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Metadata is structured data which describes the characteristics of a resource. It shares many similar characteristics to the cataloguing that takes place in libraries, museums and archives. The term “meta” derives from the Greek word denoting a nature of a higher order or more fundamental kind. A metadata record consists of a number of pre-defined elements representing specific attributes of a resource, and each element can have one or more values.

Metadata (meta data, or sometimes metainformation) is “data about data”, of any sort in any media. Metadata is text, voice, or image that describes what the audience wants or needs to see or experience. The audience could be a person, group, or software program. Metadata is important because it aids in clarifying and finding the actual data. An item of metadata may describe an individual datum, or content item, or a collection of data including multiple content items and hierarchical levels, such as a database schema. In data processing, metadata provides information about, or documentation of, other data managed within an application or environment. This commonly defines the structure or schema of the primary data.

Each metadata schema will usually have the following characteristics:

*a limited number of elements
*the name of each element
*the meaning of each element
Typically, the semantics is descriptive of the contents, location, physical attributes, type (e.g. text or image, map or model) and form (e.g. print copy, electronic file). Key metadata elements supporting access to published documents include the originator of a work, its title, when and where it was published and the subject areas it covers. Where the information is issued in analog form, such as print material, additional metadata is provided to assist in the location of the information, e.g. call numbers used in libraries. The resource community may also define some logical grouping of the elements or leave it to the encoding scheme. For example, Dublin Core may provide the core to which extensions may be added.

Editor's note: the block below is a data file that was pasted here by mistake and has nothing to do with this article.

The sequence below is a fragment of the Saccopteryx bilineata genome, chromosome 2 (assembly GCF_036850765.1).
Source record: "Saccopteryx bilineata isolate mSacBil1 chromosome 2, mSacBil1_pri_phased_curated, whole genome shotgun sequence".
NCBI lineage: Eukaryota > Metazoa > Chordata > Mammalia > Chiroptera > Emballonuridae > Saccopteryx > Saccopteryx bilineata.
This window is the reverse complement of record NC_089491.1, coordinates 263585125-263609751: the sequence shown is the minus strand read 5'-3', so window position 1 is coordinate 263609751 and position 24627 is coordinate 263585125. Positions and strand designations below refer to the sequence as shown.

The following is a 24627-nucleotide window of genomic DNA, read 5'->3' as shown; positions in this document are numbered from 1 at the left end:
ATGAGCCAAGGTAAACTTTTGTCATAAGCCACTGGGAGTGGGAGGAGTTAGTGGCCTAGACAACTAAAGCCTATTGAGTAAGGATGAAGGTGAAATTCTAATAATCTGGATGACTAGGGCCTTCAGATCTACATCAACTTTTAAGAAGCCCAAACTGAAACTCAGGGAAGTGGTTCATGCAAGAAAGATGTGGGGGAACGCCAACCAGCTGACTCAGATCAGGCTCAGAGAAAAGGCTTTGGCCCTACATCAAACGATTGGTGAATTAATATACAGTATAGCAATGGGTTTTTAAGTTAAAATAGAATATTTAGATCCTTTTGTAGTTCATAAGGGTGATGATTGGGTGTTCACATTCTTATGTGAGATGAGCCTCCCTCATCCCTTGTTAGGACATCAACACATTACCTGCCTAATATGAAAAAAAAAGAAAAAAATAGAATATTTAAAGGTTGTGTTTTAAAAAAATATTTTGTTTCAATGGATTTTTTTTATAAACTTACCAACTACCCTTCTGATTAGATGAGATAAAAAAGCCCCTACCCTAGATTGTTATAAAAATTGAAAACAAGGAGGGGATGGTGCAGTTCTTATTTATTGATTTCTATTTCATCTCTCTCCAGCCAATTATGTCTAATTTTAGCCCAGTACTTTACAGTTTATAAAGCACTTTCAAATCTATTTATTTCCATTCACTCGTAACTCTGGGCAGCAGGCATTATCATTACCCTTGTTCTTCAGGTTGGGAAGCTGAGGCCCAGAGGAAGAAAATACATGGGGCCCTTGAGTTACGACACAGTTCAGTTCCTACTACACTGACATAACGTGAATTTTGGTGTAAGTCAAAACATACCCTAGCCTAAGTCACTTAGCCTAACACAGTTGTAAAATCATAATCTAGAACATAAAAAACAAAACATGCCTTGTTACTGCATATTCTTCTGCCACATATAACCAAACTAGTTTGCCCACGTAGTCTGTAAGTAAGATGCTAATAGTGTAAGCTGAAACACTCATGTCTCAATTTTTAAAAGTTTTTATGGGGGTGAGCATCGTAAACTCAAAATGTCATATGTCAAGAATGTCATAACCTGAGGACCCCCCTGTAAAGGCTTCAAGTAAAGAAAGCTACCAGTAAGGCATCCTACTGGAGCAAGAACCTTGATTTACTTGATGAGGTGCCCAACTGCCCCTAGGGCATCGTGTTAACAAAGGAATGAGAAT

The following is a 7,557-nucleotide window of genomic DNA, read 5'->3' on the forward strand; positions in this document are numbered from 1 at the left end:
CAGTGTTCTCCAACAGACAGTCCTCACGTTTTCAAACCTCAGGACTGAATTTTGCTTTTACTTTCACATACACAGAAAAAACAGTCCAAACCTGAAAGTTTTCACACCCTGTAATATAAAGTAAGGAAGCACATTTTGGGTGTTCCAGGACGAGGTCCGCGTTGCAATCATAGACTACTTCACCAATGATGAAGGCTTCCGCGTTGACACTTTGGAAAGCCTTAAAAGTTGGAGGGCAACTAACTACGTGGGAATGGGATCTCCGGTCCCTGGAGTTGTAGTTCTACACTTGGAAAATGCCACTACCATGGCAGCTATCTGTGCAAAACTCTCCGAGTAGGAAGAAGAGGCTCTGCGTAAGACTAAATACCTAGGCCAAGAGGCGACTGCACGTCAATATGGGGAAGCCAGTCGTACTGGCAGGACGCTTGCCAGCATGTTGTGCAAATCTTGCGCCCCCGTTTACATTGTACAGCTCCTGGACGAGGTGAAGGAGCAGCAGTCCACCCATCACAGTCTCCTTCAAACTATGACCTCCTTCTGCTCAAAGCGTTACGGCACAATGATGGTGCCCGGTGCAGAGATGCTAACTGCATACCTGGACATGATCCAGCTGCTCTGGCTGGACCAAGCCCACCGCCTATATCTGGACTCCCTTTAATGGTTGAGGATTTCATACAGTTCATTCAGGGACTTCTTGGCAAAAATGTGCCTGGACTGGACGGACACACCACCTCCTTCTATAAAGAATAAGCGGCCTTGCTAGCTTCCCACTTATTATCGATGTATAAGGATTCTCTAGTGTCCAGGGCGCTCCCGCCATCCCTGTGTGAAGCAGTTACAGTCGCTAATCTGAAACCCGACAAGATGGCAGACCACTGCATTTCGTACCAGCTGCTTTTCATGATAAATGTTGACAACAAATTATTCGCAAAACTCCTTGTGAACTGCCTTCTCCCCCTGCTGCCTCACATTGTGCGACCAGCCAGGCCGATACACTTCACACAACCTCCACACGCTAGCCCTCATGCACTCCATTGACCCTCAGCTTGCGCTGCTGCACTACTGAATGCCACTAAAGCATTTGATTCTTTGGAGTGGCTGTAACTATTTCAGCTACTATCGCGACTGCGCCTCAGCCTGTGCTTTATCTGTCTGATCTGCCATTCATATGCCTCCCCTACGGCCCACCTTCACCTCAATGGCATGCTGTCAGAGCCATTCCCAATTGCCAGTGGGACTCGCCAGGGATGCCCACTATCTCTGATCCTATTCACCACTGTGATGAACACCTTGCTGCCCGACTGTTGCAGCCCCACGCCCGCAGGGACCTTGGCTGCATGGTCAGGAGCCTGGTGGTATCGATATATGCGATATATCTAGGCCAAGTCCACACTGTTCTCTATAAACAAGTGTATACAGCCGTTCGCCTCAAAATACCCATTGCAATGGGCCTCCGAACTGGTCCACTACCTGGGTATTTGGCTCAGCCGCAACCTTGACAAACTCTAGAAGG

Some of the most popular metadata schemas include:

*Dublin Core
*AACR2 (Anglo-American Cataloging Rules)
*GILS (Government Information Locator Service)
*EAD (Encoded Archives Description)
*IMS (IMS Global Learning Consortium)
*AGLS (Australian Government Locator Service)
While the syntax is not strictly part of the metadata schema, the data will be unusable, unless the encoding scheme understands the semantics of the metadata schema. The encoding allows the metadata to be processed by a computer program. Important schemes include:

*HTML (Hyper-Text Markup Language)
*SGML (Standard Generalised Markup Language)
*XML (eXtensible Markup Language)
*RDF (Resource Description Framework)
*MARC (MAchine Readable Cataloging)
*MIME (Multipurpose Internet Mail Extensions)
Metadata may be deployed in a number of ways:

*Embedding the metadata in the Web page by the creator or their agent using META tags in the HTML coding of the page
*As a separate HTML document linked to the resource it describes
*In a database linked to the resource. The records may either have been directly created within the database or extracted from another source, such as Web pages.
*The simplest method is for Web page creators to add the metadata as part of creating the page. Creating metadata directly in a database and linking it to the resource, is growing in popularity as an independent activity to the creation of the resources themselves. Increasingly, it is being created by an agent or third party, particularly to develop subject-based gateways.

Retrieved: 11/06/2009




octubre 29, 2009 - Posted by | Digital Resources |

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